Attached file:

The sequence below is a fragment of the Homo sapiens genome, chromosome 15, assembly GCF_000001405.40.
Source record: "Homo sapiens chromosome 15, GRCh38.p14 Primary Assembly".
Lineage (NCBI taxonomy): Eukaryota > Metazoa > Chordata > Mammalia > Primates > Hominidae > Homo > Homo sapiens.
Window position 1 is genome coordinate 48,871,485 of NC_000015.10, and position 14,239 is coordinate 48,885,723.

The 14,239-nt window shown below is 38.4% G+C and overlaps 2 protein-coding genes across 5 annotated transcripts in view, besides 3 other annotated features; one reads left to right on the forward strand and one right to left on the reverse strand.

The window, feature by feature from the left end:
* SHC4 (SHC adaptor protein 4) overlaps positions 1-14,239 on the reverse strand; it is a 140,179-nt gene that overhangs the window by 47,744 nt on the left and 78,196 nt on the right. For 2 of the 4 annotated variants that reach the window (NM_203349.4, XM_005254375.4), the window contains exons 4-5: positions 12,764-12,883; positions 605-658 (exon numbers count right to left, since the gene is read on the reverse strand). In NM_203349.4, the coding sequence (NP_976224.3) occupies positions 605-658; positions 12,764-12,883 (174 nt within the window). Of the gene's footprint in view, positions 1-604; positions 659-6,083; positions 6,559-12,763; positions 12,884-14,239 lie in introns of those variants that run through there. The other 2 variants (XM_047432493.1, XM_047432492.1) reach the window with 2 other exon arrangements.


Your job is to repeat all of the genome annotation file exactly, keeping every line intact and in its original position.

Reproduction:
The sequence below is a fragment of the Homo sapiens genome, chromosome 15, assembly GCF_000001405.40.
Source record: "Homo sapiens chromosome 15, GRCh38.p14 Primary Assembly".
Lineage (NCBI taxonomy): Eukaryota > Metazoa > Chordata > Mammalia > Primates > Hominidae > Homo > Homo sapiens.
Window position 1 is genome coordinate 48,871,485 of NC_000015.10, and position 14,239 is coordinate 48,885,723.

The 14,239-nt window shown below is 38.4% G+C and overlaps 2 protein-coding genes across 5 annotated transcripts in view, besides 3 other annotated features; one reads left to right on the forward strand and one right to left on the reverse strand.

The window, feature by feature from the left end:
* SHC4 (SHC adaptor protein 4) overlaps positions 1-14,239 on the reverse strand; it is a 140,179-nt gene that overhangs the window by 47,744 nt on the left and 78,196 nt on the right. For 2 of the 4 annotated variants that reach the window (NM_203349.4, XM_005254375.4), the window contains exons 4-5: positions 12,764-12,883; positions 605-658 (exon numbers count right to left, since the gene is read on the reverse strand). In NM_203349.4, the coding sequence (NP_976224.3) occupies positions 605-658; positions 12,764-12,883 (174 nt within the window). Of the gene's footprint in view, positions 1-604; positions 659-6,083; positions 6,559-12,763; positions 12,884-14,239 lie in introns of those variants that run through there. The other 2 variants (XM_047432493.1, XM_047432492.1) reach the window with 2 other exon arrangements.